Familiarity in Despair: Your Toxic Life Partner, Depression

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It hurts you: physically, emotionally, mentally. It drains you. It keeps you on edge.

Depression challenges your sense of self worth, sometimes eliminates it. It makes you certain that you are not enough.

You walk on eggshells around it, hoping not to trigger it. You’re trying to keep it happy.

Others, understandably, compassionately, want you to just leave it. To get help. To put yourself and your well-being first.

You can’t reason with it. Theres little to no negotiation and you can’t prove it wrong. Depression has made up its mind and it’s taking you down with it. You’ve begged before, but it hasn’t listened. You’ve cried endlessly and it hasn’t wavered; in fact, depression makes you feel weak for feeling that low, that lost, that helpless. It kicks you when you’re down.

But you stay with it. It’s not really by choice (chemicals, heredity, situations, trauma; it’s a disease). But nevertheless, you can’t leave.

Somehow, the misery, the anxiety, the depths of hell you traffic through feel comfortable. Not comfortable like a cozy blanket, but comfortable in its predictability. Comfortable because you recognize the landscape, the grayness, the blur. Comfortable because once you’ve been convinced that you’re worthless, you think you deserve this.

Depression has become part of your identity. It coexists with your other partner, anxiety, and they work together to remind you that you belong in this pit.

You’ve learned, at times, to smile through it. You know the burden it puts on others, the worry that it causes. The solutions hurled at you feel tiresome, repetitive, old. It’s not that easy, echoes in your brain.

Everything feels glacial in its pace.

But sometimes, that pace feels better than pushing through. That is, if you can even remember what pushing through resembles when the fog feels immeasurably weighty.

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Depression took your energy, too. It has drugged you, slowed you, made you more vulnerable.

You’ve drugged it back in retaliation. Slapped it with Celexa. Klonapinned it to the wall. CBD-ed it at times, too. Like painting over a dark wall without primer, it’s still there. You can still see it, even if an attempt was made to dull it.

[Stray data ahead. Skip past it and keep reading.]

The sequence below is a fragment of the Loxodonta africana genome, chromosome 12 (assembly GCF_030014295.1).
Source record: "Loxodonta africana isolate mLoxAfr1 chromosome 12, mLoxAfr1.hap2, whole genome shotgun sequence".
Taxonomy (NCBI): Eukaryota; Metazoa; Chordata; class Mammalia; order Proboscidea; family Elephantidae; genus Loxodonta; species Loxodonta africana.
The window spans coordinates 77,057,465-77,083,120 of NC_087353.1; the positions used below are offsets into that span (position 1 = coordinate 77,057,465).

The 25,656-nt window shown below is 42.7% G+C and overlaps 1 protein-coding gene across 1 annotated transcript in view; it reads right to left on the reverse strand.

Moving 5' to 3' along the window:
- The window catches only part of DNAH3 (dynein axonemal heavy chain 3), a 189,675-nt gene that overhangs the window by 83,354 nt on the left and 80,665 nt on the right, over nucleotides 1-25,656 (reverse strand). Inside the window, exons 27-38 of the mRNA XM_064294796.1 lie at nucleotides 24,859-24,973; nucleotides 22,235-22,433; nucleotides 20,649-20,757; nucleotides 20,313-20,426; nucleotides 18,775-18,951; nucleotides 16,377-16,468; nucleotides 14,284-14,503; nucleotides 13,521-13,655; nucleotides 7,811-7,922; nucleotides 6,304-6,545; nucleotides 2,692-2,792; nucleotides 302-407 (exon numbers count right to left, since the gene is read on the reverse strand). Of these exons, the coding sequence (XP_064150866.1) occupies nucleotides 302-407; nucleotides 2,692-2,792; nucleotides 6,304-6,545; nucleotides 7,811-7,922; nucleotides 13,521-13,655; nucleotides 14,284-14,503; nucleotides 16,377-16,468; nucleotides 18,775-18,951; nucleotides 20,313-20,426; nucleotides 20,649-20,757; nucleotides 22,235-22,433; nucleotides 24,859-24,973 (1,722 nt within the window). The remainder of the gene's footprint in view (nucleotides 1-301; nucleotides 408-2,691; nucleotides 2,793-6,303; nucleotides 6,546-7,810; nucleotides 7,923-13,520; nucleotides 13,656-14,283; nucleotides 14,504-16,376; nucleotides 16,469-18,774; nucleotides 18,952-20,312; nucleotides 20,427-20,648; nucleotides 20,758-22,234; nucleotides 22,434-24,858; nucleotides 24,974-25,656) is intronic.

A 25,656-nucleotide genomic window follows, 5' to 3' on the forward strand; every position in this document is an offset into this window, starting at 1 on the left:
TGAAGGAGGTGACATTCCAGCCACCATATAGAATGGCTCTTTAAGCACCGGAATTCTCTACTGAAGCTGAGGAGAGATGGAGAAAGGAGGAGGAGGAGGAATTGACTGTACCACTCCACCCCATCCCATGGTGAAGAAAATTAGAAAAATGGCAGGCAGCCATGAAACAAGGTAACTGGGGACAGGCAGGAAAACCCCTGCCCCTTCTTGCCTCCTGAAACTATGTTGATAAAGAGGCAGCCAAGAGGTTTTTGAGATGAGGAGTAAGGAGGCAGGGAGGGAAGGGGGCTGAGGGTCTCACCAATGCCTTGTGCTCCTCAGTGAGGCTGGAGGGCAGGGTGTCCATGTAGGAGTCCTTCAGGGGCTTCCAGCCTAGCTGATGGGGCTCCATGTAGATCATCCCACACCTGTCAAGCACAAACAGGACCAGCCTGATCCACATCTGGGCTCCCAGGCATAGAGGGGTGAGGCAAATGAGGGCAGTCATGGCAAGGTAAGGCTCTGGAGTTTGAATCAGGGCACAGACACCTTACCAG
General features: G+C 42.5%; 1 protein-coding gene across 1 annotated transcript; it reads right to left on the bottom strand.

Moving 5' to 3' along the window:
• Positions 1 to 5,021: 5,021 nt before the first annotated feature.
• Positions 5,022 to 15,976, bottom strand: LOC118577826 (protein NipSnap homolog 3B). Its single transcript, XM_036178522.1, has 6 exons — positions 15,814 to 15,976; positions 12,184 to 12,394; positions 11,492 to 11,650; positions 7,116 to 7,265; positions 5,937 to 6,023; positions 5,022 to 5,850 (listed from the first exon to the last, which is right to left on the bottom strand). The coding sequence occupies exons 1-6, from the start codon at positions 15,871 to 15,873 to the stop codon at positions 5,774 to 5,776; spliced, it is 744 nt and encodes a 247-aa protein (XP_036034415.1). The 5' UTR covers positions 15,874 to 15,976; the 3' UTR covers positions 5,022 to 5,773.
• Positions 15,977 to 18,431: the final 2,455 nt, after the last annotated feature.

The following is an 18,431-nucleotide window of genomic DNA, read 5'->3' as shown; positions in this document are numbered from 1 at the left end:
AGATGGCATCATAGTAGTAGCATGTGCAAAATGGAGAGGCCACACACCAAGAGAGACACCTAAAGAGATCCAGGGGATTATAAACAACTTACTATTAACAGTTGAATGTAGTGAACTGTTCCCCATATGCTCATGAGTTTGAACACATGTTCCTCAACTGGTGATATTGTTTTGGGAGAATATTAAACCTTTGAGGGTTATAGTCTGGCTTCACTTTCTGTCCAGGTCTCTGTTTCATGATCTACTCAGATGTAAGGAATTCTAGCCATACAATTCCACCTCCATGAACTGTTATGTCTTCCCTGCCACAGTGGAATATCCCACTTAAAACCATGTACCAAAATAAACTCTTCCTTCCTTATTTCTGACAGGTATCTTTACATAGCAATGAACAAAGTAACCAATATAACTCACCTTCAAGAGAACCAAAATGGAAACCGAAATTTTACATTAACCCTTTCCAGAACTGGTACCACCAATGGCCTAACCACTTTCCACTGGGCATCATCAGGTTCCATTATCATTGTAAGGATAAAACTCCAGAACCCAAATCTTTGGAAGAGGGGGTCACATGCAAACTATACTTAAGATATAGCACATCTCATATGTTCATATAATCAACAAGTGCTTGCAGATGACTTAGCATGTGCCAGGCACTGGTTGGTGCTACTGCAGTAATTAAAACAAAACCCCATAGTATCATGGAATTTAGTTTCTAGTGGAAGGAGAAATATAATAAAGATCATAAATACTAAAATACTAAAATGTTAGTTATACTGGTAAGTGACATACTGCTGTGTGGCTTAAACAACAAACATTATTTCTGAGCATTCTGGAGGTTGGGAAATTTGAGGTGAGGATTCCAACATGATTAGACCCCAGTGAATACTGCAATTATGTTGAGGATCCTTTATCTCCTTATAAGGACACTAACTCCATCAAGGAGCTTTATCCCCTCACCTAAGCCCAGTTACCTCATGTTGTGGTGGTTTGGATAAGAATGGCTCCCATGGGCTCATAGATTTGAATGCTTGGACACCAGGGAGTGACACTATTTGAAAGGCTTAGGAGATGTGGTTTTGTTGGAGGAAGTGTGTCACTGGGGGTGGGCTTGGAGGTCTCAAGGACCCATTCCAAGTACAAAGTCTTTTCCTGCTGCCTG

You guys went to therapy together. Promises were made. Strategies were taught. You even kept a journal.

And when you do see some light, when a laugh escapes your lips, your rose-colored glasses settle onto the bridge of your nose and you say: we’ve worked through it, we’re okay, it was just a bad week.

Depression didn’t really mean to hurt you. Depression loves you and only did that to you because you forced it to. Look what you made it do.

And besides, it finally released you.

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But even when you’ve survived another night of depression’s seemingly drunken attacks, you’re a little more broken than the last time. Possibly a little less equipped to manage or to resist.

It has convinced you that even the brightest spot is tinted with the threatening awareness that the light cannot last and you’ll be back in depression’s arms before you can practice a single coping skill.

It’s familiar. Intimate, even. Like the prick of a tattoo needle, sure, it hurts, but after 3000 sticks per minute, you’re kind of used to it by now.

Editorial Note: I encourage readers to take this as an in-the-moment reflection of the feelings depression can cause, rather than as an always-present, irreversible hopelessness . It was deliberately written at a low point in an effort to capture the personal reality of the disorder to someone who has never felt it.

Individuals in need of mental health support should continue to seek it; this is a free write is intended to describe sometimes fleeting, sometimes stagnant sentiments of hopelessness associated with an incredibly complicated mental health disorder.

National Suicide Prevention Lifeline: 1–800–273–8255

The Lifeline provides 24/7, free and confidential support for people in distress, prevention and crisis resources for you or your loved ones, and best practices for professionals. You can also visit their website or you can find additional information and resources through the American Foundation for Suicide Prevention through their website or Twitter account, @afspnational.

Subject to review.